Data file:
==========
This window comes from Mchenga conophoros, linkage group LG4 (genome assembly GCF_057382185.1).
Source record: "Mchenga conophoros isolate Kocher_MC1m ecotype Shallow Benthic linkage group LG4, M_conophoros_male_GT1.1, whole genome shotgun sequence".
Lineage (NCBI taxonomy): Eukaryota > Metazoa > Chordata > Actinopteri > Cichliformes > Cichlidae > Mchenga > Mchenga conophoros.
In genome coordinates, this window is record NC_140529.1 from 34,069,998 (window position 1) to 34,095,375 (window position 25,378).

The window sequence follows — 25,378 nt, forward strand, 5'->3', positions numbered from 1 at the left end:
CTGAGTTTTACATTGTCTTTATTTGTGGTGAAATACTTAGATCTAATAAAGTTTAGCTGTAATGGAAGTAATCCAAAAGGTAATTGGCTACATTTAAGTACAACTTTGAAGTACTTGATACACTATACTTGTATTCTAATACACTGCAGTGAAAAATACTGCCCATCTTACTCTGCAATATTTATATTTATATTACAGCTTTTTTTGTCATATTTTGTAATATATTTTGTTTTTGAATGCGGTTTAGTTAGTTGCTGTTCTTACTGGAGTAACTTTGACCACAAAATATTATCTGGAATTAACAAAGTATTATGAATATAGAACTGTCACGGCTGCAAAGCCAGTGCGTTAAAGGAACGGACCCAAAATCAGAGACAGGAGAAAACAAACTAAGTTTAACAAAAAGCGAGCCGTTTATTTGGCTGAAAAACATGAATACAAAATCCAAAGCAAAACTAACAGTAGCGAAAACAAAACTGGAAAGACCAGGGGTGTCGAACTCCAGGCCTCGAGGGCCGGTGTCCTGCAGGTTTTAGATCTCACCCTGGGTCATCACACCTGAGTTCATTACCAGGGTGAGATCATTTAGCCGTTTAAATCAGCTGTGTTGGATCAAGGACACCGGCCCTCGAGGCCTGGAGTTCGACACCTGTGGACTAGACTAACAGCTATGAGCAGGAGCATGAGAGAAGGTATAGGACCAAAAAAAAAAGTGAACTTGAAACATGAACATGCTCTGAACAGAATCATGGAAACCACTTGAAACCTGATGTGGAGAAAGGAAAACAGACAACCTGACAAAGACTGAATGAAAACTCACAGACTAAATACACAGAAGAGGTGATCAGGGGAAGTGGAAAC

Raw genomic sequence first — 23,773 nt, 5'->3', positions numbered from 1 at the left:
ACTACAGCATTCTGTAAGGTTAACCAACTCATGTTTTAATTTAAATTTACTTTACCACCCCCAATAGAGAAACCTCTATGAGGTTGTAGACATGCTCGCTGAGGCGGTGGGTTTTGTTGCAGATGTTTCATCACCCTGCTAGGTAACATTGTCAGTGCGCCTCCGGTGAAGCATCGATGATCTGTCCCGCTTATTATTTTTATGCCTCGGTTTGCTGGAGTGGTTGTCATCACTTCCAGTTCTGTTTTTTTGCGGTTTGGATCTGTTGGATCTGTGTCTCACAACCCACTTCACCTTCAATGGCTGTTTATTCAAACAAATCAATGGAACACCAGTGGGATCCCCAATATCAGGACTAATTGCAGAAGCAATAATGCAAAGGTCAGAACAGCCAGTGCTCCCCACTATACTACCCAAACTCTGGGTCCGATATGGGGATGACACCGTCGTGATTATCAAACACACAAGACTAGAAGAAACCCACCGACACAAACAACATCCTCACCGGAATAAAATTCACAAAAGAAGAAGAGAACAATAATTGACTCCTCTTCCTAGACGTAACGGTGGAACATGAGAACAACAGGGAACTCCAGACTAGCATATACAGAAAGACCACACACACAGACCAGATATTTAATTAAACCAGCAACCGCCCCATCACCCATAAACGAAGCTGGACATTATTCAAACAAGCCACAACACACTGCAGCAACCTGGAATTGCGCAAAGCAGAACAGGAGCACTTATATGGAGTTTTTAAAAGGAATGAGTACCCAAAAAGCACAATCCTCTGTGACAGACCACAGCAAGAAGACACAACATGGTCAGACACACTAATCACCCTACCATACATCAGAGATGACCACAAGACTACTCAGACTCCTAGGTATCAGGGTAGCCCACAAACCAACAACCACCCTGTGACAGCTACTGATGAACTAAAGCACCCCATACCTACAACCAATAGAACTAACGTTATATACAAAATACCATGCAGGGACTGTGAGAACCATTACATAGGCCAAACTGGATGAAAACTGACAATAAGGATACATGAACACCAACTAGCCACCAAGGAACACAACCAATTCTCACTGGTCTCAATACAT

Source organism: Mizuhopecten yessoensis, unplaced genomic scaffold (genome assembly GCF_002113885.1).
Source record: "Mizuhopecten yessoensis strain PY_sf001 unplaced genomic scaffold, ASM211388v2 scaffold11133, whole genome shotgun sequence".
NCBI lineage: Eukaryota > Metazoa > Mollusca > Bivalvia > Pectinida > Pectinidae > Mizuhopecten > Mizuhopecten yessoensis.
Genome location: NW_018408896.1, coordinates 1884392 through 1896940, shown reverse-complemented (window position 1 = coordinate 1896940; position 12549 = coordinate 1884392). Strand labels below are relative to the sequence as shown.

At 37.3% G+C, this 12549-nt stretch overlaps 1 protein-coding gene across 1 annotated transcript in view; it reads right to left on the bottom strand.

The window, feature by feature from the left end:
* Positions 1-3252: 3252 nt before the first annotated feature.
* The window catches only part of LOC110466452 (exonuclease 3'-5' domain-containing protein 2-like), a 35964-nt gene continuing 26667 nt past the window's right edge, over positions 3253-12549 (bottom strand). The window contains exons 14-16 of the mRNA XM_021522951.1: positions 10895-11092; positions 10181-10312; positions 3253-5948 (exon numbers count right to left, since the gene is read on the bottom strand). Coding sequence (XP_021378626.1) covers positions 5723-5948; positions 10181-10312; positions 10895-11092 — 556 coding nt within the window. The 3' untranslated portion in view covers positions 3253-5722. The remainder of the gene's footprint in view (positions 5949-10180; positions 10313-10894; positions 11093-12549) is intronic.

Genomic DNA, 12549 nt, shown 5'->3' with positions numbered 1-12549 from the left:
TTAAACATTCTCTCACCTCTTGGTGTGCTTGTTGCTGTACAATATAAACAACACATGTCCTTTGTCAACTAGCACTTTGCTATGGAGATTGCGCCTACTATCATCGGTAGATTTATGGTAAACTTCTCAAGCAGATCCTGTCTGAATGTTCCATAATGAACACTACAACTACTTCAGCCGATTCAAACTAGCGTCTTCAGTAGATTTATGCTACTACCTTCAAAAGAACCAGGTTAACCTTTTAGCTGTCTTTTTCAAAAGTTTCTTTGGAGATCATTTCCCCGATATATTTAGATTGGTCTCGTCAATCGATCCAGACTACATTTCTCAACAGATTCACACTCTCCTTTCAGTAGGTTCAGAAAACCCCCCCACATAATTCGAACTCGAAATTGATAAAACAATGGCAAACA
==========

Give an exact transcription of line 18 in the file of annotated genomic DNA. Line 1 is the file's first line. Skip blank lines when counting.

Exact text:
TTAAACATTCTCTCACCTCTTGGTGTGCTTGTTGCTGTACAATATAAACAACACATGTCCTTTGTCAACTAGCACTTTGCTATGGAGATTGCGCCTACTATCATCGGTAGATTTATGGTAAACTTCTCAAGCAGATCCTGTCTGAATGTTCCATAATGAACACTACAACTACTTCAGCCGATTCAAACTAGCGTCTTCAGTAGATTTATGCTACTACCTTCAAAAGAACCAGGTTAACCTTTTAGCTGTCTTTTTCAAAAGTTTCTTTGGAGATCATTTCCCCGATATATTTAGATTGGTCTCGTCAATCGATCCAGACTACATTTCTCAACAGATTCACACTCTCCTTTCAGTAGGTTCAGAAAACCCCCCCACATAATTCGAACTCGAAATTGATAAAACAATGGCAAACA